In pursuit of the truth, “we have to be critical and we sometimes anger the industry that is our subject. We’re not always the most popular person at the party,” Wells notes. “Those first 10 years, I think almost every major company except one pulled its advertising for a period of time.”
Wells is a staunch defender of “church and state,” the traditional separation between the editorial and advertising sides of a media business. “If the idea is not an editorial idea, it’s just not organic to Allure,” she says. “The advertiser cannot expect positive reviews or any kind of mention whatsoever — they cannot influence editorial coverage at all. I think that without that [strong line], the whole thing would fall apart.”
Her work is not entirely separated from that of the magazine’s advertising department, however. “In the early days, we didn’t think the business [side] was creative, but then you realise, if we take our editorial minds and figure out how to solve some problem for an advertiser, then we’re going to make our business better and we’re going to be better at what we do. I work with the publisher in a way that I never have before. I think that that’s why we’ve had a degree of strong success over the past three or four years.”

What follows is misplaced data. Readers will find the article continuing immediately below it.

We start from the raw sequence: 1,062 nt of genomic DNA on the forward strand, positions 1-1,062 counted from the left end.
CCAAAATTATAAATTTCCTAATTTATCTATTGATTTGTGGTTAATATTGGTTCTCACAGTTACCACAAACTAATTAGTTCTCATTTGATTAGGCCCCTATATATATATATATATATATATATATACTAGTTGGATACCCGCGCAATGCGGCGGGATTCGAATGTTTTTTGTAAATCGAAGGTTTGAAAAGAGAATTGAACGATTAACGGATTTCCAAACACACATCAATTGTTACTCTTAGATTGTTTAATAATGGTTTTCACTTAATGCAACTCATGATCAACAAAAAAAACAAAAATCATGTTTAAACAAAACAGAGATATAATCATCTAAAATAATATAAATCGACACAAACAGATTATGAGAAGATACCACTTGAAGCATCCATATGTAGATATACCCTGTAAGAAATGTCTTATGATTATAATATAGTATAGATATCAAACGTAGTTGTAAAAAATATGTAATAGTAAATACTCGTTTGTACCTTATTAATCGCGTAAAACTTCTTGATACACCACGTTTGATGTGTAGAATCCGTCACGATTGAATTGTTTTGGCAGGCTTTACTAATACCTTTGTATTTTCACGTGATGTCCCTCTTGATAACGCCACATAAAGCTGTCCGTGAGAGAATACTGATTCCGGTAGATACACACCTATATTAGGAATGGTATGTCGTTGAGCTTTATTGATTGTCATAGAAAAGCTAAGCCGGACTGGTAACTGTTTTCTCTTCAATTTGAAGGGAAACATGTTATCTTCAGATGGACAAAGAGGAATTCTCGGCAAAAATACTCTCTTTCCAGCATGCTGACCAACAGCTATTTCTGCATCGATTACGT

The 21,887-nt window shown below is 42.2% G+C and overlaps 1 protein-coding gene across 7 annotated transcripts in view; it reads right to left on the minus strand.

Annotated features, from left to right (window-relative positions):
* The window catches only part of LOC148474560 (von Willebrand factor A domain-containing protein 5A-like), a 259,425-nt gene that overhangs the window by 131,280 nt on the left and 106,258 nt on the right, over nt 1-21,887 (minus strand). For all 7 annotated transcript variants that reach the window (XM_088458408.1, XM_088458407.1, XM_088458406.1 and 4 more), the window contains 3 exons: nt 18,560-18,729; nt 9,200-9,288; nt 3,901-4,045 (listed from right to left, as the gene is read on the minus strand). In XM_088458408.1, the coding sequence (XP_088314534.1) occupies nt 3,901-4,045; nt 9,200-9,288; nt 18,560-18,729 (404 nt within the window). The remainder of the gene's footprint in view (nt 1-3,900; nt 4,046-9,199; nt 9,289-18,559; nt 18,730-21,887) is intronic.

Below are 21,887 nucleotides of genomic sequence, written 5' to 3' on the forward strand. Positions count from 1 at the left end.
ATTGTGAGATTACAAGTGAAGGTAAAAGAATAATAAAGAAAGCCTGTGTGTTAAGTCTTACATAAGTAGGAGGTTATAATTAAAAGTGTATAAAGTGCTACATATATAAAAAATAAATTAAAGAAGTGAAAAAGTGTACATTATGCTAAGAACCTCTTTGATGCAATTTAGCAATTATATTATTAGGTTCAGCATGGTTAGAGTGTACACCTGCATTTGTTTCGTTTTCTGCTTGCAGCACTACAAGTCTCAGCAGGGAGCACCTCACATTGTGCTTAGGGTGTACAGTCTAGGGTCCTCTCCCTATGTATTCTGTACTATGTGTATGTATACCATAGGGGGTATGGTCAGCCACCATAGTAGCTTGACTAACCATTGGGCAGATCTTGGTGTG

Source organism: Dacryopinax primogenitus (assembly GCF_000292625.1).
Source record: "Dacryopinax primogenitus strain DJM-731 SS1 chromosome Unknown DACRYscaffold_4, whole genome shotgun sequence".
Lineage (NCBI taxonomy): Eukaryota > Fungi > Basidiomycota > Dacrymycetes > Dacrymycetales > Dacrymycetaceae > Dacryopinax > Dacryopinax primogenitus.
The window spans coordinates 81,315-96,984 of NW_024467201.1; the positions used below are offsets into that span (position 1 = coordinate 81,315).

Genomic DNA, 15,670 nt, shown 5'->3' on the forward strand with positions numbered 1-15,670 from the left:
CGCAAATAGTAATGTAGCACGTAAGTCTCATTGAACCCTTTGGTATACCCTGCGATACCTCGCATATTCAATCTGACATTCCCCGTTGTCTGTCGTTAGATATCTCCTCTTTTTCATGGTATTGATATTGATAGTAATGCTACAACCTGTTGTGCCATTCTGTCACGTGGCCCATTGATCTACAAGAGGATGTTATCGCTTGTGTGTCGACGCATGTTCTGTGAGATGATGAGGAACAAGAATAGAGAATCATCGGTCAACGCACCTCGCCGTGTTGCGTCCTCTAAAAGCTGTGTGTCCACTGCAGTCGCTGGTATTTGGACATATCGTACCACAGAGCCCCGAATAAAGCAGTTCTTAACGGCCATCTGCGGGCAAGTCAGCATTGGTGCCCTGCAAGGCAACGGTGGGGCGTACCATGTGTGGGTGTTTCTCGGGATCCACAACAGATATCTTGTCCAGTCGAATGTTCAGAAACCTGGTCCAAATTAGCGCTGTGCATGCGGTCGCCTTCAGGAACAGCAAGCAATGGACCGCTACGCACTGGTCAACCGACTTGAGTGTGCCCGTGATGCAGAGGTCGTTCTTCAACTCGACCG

One of the magazine’s biggest business experiments has been the introduction of e-commerce, first launched on Allure.com in 2011 and coming to the magazine’s digital edition this month. “There’s always been a natural aspect where people rip out the pages of a magazine, take them to the store, and shop from them — but it’s an awkward process,” Wells says. “So the idea of being able to press a button and buy what Allure recommends is a really natural continuation of the reader experience.”